Author(s): Elhasid R, Laor A, Lischinsky S, Postovsky S, Weyl Ben Arush M
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Abstract BACKGROUND: The purposes of the study were to evaluate prospectively the nutritional status of children with solid tumors who were receiving chemotherapy, to find the most sensitive parameter of protein energy malnutrition, and to determine whether the stage of disease and aggressiveness of chemotherapy have any influence on nutritional status. METHODS: Fifty patients were followed prospectively from the time of diagnosis throughout chemotherapy. Serum albumin, prealbumin, and weight were measured at the time of diagnosis and before each course of chemotherapy. RESULTS: At diagnosis, only 2.7\% of patients had albumin levels < 3.5 g/dL whereas 36\% had prealbumin levels below the normal limit. All patients showed a weight increment of 81 g/day (P = 0.0001), an albumin increment of 0.001 U/day (P = 0.0001), and a prealbumin increment of 0.044 U/day (P = 0.0407). The change in prealbumin values was much more prominent (10-fold higher) in children age < 2 years. Changes in albumin values were not statistically significant by stage of disease but the increment of prealbumin did show statistical significance, which was most prominent in patients with Stage IV disease CCG (children's cancer group classification ) (P = 0.0003). The intensity of chemotherapy had no influence on changes in weight or albumin levels. However, it did influence changes in prealbumin levels, which were most pronounced in the group receiving high dose chemotherapy. CONCLUSIONS: Based on the results of the current study, the authors believe prealbumin is the most powerful test overall with which to evaluate the nutritional status of children with solid tumors both at the time of diagnosis and throughout chemotherapy.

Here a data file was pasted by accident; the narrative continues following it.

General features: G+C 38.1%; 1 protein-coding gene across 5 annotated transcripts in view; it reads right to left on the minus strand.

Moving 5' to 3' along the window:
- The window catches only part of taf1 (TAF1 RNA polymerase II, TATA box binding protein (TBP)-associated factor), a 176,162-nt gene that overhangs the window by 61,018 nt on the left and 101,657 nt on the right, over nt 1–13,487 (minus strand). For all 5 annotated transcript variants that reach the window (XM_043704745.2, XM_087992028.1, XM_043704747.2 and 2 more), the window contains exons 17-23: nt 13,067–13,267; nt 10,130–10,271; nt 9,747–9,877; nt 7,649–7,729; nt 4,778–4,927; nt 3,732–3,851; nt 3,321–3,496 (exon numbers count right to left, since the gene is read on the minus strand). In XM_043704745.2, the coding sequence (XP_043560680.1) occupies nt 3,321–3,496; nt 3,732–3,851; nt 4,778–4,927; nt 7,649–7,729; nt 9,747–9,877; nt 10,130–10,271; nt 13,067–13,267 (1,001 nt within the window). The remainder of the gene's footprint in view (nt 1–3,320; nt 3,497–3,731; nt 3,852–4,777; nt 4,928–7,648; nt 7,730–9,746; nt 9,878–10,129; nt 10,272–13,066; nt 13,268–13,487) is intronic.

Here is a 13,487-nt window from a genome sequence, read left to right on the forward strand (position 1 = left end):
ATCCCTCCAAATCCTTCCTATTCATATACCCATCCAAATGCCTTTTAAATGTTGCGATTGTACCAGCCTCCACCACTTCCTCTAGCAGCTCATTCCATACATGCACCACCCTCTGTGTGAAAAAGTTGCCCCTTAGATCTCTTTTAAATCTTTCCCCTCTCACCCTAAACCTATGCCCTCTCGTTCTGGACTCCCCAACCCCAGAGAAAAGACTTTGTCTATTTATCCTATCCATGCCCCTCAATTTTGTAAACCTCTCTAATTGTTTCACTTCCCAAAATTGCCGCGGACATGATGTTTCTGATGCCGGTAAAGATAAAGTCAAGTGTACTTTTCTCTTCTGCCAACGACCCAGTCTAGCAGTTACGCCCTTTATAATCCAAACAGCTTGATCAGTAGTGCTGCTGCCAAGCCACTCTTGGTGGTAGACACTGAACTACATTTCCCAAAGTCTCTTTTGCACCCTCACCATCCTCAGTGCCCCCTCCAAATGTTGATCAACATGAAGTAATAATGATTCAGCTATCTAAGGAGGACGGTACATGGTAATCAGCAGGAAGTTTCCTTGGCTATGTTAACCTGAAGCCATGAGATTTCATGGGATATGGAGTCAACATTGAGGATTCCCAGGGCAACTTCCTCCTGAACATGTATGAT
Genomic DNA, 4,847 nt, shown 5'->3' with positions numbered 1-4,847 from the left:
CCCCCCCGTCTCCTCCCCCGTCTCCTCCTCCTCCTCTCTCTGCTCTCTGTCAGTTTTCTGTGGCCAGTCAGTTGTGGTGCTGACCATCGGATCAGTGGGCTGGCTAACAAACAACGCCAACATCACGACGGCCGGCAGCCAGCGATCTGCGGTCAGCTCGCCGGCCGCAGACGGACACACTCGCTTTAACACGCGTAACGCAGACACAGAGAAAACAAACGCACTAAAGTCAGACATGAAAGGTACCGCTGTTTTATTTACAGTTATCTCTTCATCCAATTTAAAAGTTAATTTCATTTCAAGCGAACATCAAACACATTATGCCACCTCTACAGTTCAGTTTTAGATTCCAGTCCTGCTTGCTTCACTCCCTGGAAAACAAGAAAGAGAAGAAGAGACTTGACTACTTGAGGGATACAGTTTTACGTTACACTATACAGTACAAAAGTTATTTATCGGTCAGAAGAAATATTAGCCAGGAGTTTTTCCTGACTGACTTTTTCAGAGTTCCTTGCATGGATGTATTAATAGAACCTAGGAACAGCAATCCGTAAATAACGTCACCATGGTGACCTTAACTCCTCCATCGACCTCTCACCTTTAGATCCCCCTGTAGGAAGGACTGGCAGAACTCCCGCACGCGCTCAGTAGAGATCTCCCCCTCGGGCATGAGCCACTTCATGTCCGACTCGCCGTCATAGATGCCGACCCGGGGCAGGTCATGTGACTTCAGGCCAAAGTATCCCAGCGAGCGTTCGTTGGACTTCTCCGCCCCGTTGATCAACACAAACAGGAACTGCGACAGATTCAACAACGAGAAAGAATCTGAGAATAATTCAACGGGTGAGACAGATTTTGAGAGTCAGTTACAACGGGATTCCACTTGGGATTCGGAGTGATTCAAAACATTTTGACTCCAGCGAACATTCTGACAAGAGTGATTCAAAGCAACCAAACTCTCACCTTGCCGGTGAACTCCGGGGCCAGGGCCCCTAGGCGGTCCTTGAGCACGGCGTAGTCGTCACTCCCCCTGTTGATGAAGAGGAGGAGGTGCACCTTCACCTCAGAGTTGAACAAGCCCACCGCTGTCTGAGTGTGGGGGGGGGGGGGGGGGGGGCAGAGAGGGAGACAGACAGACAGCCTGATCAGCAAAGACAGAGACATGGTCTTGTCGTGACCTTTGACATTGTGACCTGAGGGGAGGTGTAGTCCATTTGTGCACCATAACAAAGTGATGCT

This article was published in Cancer
and referenced in Pediatrics & Therapeutics